appellant assessee itself indicates and predicates that interest was

earned by investing surplus funds in fixed deposits.




5.    The term or expression, "income" has been defined in Section
ITA 569/2013                                      Page 2 of 11
2(24) of the Act. By way of Finance Act, 2006, sub-section (viia) was

inserted to stipulate that profits and gains of business of banking,

including credit facilities, carried on by a cooperative society with its

members, is taxable and is included in the term, "income".           The

aforesaid definition of term "income" is inclusive and a broad one.

Thus, the income of the appellant-assessee would be taxable under

Section 2(24), including the income earned by way of interest on the

FDRs with commercial banks.            Section 80P provides partial

exemption, restricted to the specified "earning" or "incomes" in sub-

section (2), and not the entire income. For the purpose of the present

appeal, Section 80P(2) clause (a)(i) is material. Relevant part of the

said provision and clause (iii), for the sake of convenience, is

reproduced below:-

          "80P. Deduction in respect of income of co-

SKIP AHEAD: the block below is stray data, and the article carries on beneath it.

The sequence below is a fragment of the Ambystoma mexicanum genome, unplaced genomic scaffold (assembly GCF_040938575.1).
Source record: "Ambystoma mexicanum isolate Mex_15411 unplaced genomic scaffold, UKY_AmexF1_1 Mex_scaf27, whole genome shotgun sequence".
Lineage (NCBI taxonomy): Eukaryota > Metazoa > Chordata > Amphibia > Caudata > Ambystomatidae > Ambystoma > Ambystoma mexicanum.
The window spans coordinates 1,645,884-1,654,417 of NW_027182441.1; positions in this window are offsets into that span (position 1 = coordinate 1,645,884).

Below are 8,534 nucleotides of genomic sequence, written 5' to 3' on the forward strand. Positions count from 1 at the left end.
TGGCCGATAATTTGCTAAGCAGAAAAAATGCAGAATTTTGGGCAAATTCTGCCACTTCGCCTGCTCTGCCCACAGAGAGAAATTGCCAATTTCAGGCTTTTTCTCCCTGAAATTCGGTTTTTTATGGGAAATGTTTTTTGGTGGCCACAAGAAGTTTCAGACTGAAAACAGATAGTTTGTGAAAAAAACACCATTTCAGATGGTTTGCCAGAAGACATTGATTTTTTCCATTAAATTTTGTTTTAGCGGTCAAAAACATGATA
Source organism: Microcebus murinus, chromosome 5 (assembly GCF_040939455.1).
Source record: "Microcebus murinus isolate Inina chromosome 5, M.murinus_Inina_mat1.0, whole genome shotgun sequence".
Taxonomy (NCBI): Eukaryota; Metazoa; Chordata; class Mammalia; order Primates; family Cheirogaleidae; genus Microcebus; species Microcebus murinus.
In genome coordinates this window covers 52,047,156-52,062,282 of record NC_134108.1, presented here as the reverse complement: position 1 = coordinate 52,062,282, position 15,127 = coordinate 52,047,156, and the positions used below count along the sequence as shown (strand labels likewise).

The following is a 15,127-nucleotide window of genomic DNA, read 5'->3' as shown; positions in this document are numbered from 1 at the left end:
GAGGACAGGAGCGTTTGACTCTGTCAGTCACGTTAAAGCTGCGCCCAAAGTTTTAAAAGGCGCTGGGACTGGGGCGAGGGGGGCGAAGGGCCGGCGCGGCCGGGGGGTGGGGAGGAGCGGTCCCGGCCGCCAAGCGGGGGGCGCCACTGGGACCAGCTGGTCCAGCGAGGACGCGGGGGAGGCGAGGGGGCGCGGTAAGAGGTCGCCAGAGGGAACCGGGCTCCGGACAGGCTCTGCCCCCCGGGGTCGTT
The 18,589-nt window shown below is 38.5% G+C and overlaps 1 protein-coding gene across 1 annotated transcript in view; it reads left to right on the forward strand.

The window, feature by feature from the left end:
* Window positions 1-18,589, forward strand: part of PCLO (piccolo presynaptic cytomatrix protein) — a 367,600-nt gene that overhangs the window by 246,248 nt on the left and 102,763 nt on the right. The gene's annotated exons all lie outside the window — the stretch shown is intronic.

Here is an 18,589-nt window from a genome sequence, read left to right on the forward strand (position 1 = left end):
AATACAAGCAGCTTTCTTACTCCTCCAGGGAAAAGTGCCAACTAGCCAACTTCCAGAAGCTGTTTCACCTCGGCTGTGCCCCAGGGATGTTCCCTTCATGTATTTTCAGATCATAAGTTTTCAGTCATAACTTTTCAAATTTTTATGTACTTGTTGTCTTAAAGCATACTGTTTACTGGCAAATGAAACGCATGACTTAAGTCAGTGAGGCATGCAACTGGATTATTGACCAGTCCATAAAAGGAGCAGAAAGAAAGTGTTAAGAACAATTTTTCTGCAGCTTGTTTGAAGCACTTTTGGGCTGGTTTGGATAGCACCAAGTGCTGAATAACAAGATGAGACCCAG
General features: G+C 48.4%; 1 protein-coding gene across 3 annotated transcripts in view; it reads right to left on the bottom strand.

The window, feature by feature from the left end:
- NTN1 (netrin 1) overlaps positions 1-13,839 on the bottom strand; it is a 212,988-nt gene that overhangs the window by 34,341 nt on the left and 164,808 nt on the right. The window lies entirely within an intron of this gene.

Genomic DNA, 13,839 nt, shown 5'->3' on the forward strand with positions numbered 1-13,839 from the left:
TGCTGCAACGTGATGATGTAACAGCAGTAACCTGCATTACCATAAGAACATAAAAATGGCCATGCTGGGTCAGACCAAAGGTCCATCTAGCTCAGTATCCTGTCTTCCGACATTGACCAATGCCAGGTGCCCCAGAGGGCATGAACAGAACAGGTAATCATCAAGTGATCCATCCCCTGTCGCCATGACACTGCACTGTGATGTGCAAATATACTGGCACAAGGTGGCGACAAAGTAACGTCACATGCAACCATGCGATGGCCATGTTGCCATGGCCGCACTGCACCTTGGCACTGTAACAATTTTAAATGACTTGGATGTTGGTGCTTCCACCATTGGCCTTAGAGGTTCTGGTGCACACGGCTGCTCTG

operative societies.--(1) Where, in the case of an
          assessee being a co-operative society, the gross
          total income includes any income referred to in
          sub-section (2), there shall be deducted, in
          accordance with and subject to the provisions of
          this section, the sums specified in sub-section (2),
          in computing the total income of the assessee.

          (2)The sum referred to in sub-section (1) shall be
          the following namely:-
             (a) in the case of a co-operative society
             engaged in-
                   (i)   carrying on the business of
                   banking or providing credit facilities to
                   its members or
                   (ii) x x x x x x x
ITA 569/2013                                       Page 3 of 11
                    (iii) the marketing of agricultural
                    produce grown by its members, or
                    xxxxxx
          The whole of the amount of profits and gains of
          business attributable to any one or more of such
          activities."


6.    No doubt, the term "attributable" is much wider than the term

"derived from", but the question still remains, whether the interest

income earned from the FDRs out of surplus funds, which were not to

be made available and given as credit to the members, can be treated as

income attributable to providing credit facilities to members. We need

not dilate on the said question as the issue was considered and stands

answered by the Supreme Court in the case of Totgars' Co-operative

Sale Society Ltd. Vs. Income Tax Officer, Karnataka , [2010] 322 ITR